So, as I have stated many times in the past, I write these out well in advance for most things. As it is, I am typing up this episode’s write-up less than a week after the Russian army invaded Ukraine, and I have seen a speech the Doctor gives in this episode floating around my Facebook feed about war, its stupidity, and how it really just delays what both sides should have done from the beginning, namely to have everyone just sit down and talk things out.
So, I am going to focus on that speech for this write-up.
As with all things Doctor Who, there’s a lot going on with this episode. Clara has some level of control over her Zygon double’s body, and said double wants to be known as “Bonnie”. Kate Stewart survived a Zygon attack and even infiltrated them for a period as her own double. Osgood will not say whether she is the human or the Zygon. And, in the end, there’s no war. Bonnie replaces the dead Osgood, and that means there’s a chance that it’s actually two Zygons keeping the peace and not a human and a Zygon.
Regardless, it does come down to the Osgood Box, or more accurately, Boxes. These boxes contain something that is supposed to keep the peace, and really, what’s inside them both are a pair of buttons marked “truth” and “consequences”. And since this is Doctor Who, it turns out none of the buttons do anything. They exist to make war a game, and the Doctor is there to lay out some harsh truths.
Now, I said above that this speech is rather timely for me, and the “sit down and talk” line did get some traction on my Facebook feed. However, the scene as a whole was laid out rather brilliantly. Bonnie and Kate are each at one box. Bonnie believes she has a righteous cause because life hasn’t treated her as well as she thinks it should, and the Doctor is there to mostly talk to her. He addresses Kate in the same angry tone all of once in the entire exchange, and she stands down first, gaining the Doctor’s thanks. It’s mostly Bonnie that needs convincing, and the Doctor eventually prevails.
But the thing that struck me is that while the Doctor currently abhors the use of lethal force, it wasn’t always that way. “Classic” Doctor Who did show the Doctor, if not engaging in lethal force, than was at least more than happy to sometimes ruthlessly set up his enemies to take themselves out. On rare occasions, the Doctor would shoot a gun. The idea that the Doctor does not approve of killing is relatively new. True, the Doctor would always prefer to save lives whenever possible, but he wasn’t above doing things so bad guys could even take themselves out. Now, for me, my personal head canon is that the Doctor changed his mind during the Time War because of the things he had to do during the Time War, and this episode actually bolsters that as the Time War, basically, is the Doctor’s big play.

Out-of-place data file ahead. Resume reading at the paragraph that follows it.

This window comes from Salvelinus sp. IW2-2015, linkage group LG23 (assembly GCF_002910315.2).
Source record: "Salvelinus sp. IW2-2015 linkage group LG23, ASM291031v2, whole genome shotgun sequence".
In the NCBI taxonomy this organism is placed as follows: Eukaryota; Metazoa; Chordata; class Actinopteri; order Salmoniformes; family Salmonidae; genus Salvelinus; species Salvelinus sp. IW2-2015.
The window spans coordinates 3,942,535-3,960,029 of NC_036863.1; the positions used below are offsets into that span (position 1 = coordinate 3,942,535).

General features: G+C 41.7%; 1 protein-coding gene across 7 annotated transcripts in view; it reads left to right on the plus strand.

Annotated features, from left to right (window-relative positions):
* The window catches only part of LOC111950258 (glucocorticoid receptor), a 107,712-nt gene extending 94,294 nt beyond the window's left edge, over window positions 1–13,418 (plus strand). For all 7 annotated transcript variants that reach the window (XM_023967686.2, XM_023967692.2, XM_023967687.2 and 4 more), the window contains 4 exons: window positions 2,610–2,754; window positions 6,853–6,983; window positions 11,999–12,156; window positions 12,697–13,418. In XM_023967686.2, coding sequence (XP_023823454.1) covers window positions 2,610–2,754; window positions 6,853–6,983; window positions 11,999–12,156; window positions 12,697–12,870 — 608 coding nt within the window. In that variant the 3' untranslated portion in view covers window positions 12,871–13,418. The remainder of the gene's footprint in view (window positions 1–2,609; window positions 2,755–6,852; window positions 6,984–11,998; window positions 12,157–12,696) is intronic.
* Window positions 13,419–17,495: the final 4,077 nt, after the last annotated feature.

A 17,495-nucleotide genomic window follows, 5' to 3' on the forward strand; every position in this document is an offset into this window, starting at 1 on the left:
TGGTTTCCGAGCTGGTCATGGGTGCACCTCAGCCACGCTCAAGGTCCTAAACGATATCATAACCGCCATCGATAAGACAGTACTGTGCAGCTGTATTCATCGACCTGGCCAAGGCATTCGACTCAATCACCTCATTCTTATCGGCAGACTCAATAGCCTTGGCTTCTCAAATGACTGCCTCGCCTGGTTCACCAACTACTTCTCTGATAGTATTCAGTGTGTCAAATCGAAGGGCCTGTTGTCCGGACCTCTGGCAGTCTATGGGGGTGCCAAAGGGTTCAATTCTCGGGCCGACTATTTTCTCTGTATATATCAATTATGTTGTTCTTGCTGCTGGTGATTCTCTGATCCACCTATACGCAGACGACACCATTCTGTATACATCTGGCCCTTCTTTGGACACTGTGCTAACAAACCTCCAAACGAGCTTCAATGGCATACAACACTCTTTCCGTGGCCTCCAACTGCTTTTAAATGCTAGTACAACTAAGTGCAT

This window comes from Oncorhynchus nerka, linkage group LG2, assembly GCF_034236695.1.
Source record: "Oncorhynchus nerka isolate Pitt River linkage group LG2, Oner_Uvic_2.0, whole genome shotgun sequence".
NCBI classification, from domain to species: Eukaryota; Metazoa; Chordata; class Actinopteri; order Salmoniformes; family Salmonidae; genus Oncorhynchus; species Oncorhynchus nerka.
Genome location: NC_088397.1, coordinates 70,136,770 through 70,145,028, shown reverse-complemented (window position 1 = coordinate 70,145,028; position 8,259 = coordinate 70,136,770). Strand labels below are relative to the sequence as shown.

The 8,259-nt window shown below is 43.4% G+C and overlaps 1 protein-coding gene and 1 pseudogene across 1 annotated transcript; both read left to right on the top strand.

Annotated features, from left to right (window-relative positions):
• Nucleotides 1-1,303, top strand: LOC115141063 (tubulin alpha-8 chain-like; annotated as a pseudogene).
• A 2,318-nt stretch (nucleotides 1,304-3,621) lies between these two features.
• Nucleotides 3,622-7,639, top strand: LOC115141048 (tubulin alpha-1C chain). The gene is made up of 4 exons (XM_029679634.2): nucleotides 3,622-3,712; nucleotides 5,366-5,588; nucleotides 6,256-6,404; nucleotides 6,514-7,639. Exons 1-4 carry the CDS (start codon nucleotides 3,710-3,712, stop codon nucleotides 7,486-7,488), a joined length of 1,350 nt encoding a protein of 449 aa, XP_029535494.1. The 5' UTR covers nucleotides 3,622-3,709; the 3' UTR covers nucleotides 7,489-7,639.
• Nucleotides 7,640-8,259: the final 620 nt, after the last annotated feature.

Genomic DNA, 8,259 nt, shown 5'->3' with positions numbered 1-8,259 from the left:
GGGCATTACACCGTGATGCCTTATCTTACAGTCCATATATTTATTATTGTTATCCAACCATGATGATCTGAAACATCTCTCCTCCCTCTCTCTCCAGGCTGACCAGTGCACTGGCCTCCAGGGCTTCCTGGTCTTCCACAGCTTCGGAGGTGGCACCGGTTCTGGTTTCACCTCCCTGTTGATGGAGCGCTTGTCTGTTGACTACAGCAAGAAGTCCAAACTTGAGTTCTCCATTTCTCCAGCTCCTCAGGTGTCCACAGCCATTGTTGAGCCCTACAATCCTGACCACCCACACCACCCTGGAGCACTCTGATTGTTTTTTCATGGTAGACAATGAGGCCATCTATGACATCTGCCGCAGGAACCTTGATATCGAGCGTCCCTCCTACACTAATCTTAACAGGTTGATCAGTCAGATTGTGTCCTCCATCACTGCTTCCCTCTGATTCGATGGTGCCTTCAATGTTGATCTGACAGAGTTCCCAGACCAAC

See, while the Doctor can claim wars are stupid and not games, or that Bonnie’s rebellion if successful will only prompt future Zygon generations to do the same to her, and life isn’t fair to anyone so that’s not a good reason to attack anybody, it’s when he calls her war a piddling little thing compared to the Time War and what he personally did during it that he finally gets through. I found this noteworthy at least in part because it’s the first time this incarnation of the Doctor brought up the Time War, and he’s the first incarnation to actually know that he didn’t destroy his own people in the end like the Ninth, Tenth, and Eleventh Doctor did (well, until the end for the Eleventh). He can even then give credit to Clara for stopping him from wiping out his own people. That’s probably the closest the show is ever going to get to explain why he keeps her around. Nothing against the actress, but my god, Clara makes no sense as a companion. The Doctor’s keeping her around out of gratitude works. It may not explain her UNIT clearance, but it makes sense.
As I thought about it more, it did seem as if the position of “companion” changed a bit. Original series companions were there for the simple narrative device of giving the Doctor someone to talk to and explain things to so the audience would be able to keep up. Sure, some companions had different roles. The Fifth Doctor’s companions were like a team with different tasks with the Doctor at the head of it. Some past companions were treated more like good friends than others, but that was their basic narrative purpose. The modern era’s companions were a bit different. Rose, Martha, and Donna were there to be the Doctor’s conscience, the one to egg the Doctor to remember to do what was right. Amy was the Doctor’s best friend in a very child-like way, and Rory was more Amy’s companion than the Doctor’s even though the Doctor treated him as a friend as well. Clara started off as more of a mystery, but once the mystery is solved…why is she still there? At this point, it feels more like a habit than anything else.
But, in the end, no war. The Osgood Boxes don’t do anything, and the Doctor wipes the mind of everyone who doesn’t need to know that, including Kate. In Kate’s case, it’s apparently the 15th time which makes me wonder if this is even the first Zygon-attempted uprising. The Osgood Boxes being a big nothing has to stay a secret, but Bonnie can keep it now that she knows what the real price of war is, and she and the surviving Osgood will even turn down a chance to travel with the Doctor to keep the peace. That’s not a bad way to go, honestly.